El Pato Falso

This is my publicly-accessible business registry information as retrieved from the web site of the Czech Statistical Office. The line I’ve highlighted in yellow shows my previous address in U.S. Everything’s okay through street, street number, city… until you get to ‘Spojené státy mexické,’ which is ‘United States of Mexico’. ¿ Um… que ? That’s right: according to the Czech Statistical Office, I’m Mexican. I guess the person entering my info saw the ‘San Francisco’ part and felt confident completing the rest of the entry on the basis of logical association.

This is exactly the sort of situation where I ought to get busy leaping headlong into the pool of Czech bureaucratic magical realism to resolve the error this right away but instead will summarily ignore until it jumps up to bite me in the ass at some key moment (‘Señor Mayer, we cannot remove your appendix until this discrepancy about your home country is resolved‘). On the other hand, maybe it’s better that I at least wait until I’m done with the design project for the Czech Burritos– that would be a suspicious contradiction to try and explain away to the authorities. I guess one humorous silver lining to the whole situation is that my son is now officially ‘Czech-Mex’, according to the powers that be.

Assorted thoughts on Buy Nothing Day

  • Yesterday was a nice occasion to stop and reflect on all the things we’re grateful for in life. Unfortunately, it was also the nine year anniversary of Katherine Harris certifying George W. Bush as the winner of Florida’s electoral votes. Well, isn’t that a kick in the teeth. Happy ‘Angst-giving’.
  • Having a spiral staircase in your apartment seems like a really cool perk until you sprain your ankle playing basketball and are hobbling around on crutches. Then: not so perky. I know I mentioned this feature of our flat as a hazard to our kiddo already in the Obecni Dum post, but hurting my ankle really brings the point home. Every time I need to go upstairs to get something, I feel like I should have a team of sherpas with me.
  • I had plans for a classic food-laden, rowdy Thanksgiving with fellow expats, but wound up getting snowed in the entire day by a combination of bum ankle and rush project for work. Not the most festive of holidays. Sitting marooned in my arm chair, I got so hungry at one point that my infant son started to metamorphosize into a plump turkey before my eyes…
  • Finally, if you’re a designer and reading this, you must read this glorious email flame war between designer and client. There’s nothing quite like mocking a would-be client through libelous pie charts (hat tip: reader KF).

More from 'The Book'

Another batch of spreads below from my just-finished mammoth book project. Previous installment yesterday.

Classic production crisis story: our writer walked away halfway through the project (justifiably, given that the book mushroomed from 120 originally-planned pages to three times that), leaving me and the managing editor, Tom, to cobble together the rest of the copy in a manner that resembled two guys running around a field with flaming beehives on their heads. Also, we were the only native English-speakers on hand to proof it. During the last frantic production push, I spotted a reference to the town ‘Cerhovice’ in western Bohemia on one of the dozen or so maps included in the book. Stupidly, I somehow convinced myself that it’s supposed to be Čerhovice, which sounds more correct to me in Czech (the accent changes the pronunciation to a ‘Ch’ sound). Normally, I would cautiously triple-check any foray into Czech diacritics, but in this case– no doubt due to overall project fatigue– I somehow convinced myself that the ‘Č’ spelling is right, barged ahead and changed it.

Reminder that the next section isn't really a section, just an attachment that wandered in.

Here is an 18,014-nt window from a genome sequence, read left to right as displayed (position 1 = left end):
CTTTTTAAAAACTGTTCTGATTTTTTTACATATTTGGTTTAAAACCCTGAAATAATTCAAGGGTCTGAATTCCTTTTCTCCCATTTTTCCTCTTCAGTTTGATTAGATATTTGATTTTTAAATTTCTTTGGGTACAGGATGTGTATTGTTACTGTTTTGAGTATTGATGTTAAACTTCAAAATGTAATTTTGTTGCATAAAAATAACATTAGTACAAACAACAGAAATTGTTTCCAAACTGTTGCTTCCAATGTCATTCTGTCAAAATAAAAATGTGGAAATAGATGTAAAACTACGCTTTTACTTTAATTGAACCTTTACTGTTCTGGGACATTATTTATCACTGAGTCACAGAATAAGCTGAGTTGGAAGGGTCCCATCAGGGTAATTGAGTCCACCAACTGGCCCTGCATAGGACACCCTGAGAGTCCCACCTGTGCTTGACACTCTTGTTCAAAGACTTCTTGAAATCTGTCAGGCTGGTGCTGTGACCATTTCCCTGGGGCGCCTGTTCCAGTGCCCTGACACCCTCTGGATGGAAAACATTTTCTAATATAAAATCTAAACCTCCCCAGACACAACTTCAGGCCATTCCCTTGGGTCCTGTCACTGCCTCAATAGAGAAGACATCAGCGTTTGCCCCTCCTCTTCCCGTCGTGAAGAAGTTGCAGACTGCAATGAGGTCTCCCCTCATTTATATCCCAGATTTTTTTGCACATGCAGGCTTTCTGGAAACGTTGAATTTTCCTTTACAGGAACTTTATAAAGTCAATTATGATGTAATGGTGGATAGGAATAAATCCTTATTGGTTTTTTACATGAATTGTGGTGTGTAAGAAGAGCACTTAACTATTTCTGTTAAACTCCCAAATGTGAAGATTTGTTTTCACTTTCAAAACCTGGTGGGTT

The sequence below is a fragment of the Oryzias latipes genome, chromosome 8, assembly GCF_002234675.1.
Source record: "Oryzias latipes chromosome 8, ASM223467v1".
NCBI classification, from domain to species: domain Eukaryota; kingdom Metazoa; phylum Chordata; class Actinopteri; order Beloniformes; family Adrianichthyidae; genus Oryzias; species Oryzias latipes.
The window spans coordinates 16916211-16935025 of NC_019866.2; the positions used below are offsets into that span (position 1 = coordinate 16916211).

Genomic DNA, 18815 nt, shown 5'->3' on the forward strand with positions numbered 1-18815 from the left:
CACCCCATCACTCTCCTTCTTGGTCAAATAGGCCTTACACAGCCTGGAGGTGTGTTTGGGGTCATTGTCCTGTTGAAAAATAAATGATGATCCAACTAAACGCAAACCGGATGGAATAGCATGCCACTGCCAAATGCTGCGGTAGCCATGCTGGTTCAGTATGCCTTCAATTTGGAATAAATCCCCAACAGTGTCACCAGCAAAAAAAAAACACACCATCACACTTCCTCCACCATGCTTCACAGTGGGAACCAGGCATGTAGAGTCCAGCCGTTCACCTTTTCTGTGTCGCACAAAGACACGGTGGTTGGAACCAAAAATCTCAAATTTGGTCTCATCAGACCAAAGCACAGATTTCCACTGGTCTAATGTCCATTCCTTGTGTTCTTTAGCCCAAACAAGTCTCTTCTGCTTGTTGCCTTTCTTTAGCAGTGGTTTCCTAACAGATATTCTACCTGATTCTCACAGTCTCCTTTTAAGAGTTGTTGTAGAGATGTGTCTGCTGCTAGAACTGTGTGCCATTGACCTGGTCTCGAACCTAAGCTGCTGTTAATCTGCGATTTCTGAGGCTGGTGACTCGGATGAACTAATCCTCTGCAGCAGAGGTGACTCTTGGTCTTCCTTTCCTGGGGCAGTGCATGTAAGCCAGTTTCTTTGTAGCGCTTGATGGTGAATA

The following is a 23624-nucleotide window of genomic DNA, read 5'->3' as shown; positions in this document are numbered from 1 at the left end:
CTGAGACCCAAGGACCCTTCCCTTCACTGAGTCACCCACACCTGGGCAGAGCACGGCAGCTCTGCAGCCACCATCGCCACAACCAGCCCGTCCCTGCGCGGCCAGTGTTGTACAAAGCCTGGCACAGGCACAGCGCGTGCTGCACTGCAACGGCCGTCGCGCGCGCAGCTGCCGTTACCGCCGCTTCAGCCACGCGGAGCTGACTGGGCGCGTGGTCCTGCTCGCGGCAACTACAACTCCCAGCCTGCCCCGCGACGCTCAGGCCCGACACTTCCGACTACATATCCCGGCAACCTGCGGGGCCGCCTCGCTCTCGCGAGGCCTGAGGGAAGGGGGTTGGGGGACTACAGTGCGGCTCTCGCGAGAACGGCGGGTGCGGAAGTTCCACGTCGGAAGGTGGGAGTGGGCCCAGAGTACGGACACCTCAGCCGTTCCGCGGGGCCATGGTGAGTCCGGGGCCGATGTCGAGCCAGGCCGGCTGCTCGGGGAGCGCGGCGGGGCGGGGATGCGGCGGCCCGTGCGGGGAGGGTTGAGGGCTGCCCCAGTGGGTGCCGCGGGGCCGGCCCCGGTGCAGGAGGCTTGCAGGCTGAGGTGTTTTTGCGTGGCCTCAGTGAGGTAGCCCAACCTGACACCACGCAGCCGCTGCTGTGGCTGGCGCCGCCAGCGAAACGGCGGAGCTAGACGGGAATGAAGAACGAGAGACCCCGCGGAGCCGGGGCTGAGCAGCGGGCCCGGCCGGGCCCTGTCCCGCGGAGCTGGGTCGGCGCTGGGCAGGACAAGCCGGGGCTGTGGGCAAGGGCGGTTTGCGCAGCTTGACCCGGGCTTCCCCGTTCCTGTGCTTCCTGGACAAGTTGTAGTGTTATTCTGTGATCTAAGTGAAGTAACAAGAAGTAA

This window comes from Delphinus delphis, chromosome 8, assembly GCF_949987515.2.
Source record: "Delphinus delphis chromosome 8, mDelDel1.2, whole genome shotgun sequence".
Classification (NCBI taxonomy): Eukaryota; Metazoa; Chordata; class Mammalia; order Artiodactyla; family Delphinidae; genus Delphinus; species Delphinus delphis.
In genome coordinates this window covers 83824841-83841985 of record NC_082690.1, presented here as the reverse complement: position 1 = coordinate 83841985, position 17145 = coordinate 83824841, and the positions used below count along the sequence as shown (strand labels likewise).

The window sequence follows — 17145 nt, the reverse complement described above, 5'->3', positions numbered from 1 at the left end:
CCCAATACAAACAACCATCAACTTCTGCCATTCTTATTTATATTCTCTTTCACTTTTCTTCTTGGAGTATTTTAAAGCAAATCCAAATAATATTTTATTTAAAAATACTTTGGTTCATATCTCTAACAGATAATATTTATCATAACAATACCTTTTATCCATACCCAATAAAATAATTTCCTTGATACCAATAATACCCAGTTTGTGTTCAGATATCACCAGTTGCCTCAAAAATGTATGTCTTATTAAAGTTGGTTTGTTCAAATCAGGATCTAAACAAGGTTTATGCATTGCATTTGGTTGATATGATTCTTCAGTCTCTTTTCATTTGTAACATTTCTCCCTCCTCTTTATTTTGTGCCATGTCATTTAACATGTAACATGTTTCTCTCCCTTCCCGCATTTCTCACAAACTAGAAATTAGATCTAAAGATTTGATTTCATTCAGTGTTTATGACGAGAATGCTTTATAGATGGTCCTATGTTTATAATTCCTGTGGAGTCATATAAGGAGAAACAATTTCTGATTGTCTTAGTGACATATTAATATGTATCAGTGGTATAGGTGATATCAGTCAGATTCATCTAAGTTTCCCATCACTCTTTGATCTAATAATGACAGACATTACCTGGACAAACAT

Fast-forward to two days later: we’ve sent the final files off the printer and I’m sitting in the car– a quivering mass of frayed nerves– heading towards Austrian Alps R&R with my family. Suddenly, on a highway sign, I spot ‘Cerhovice’. With no little hat accent over the C. Abject panic. I phone the office and reach our production lady who nonchalantly informs me ‘Oh, we caught that last night. Enjoy your vacation.’

(Click on any thumbnail for larger image. All images copyright 2009 Dept. of Design.)


The first copies of the CTP Yearbook (the project I’ve been ominously referring to as ‘The Book’ in this blog) came back from the printer on Friday night. This is the 360+ page book that I’ve been working on since April for an industrial developer and wound up designing every last millimeter of. For perspective’s sake, I’ve been working on the book since before my son was born and since before I started this blog. My two immediate reactions to seeing the printed version (above) is ‘Jesus, it looks like a phone book!’ and ‘Wow, the paper we chose really helps’– we used a heavy kind of rough paper which makes the colors look dark and saturated and helps fend off any unwanted cheesy corporate sheen.

I wanted to show photos of the actual physical book, but the intensely bright lamp we use here for product shots literally caught on fire a few minutes after I turned it on (at least, a horrifyingly noxious smoke started rising from it). Also, the book is so big that it’s almost impossible to pull open in a way where you can get a nice even shot, unless you have several minions helping you to tug it open. So, these are from the digital files we sent off to the printer instead….

(Click on any thumbnail for larger image. All images copyright 2009 Dept. of Design.)

I’ll post another batch of spreads tomorrow.

Unsettling info graphics of the day

Patent diagrams by Donald Spector from 1988 and 1999 respectively: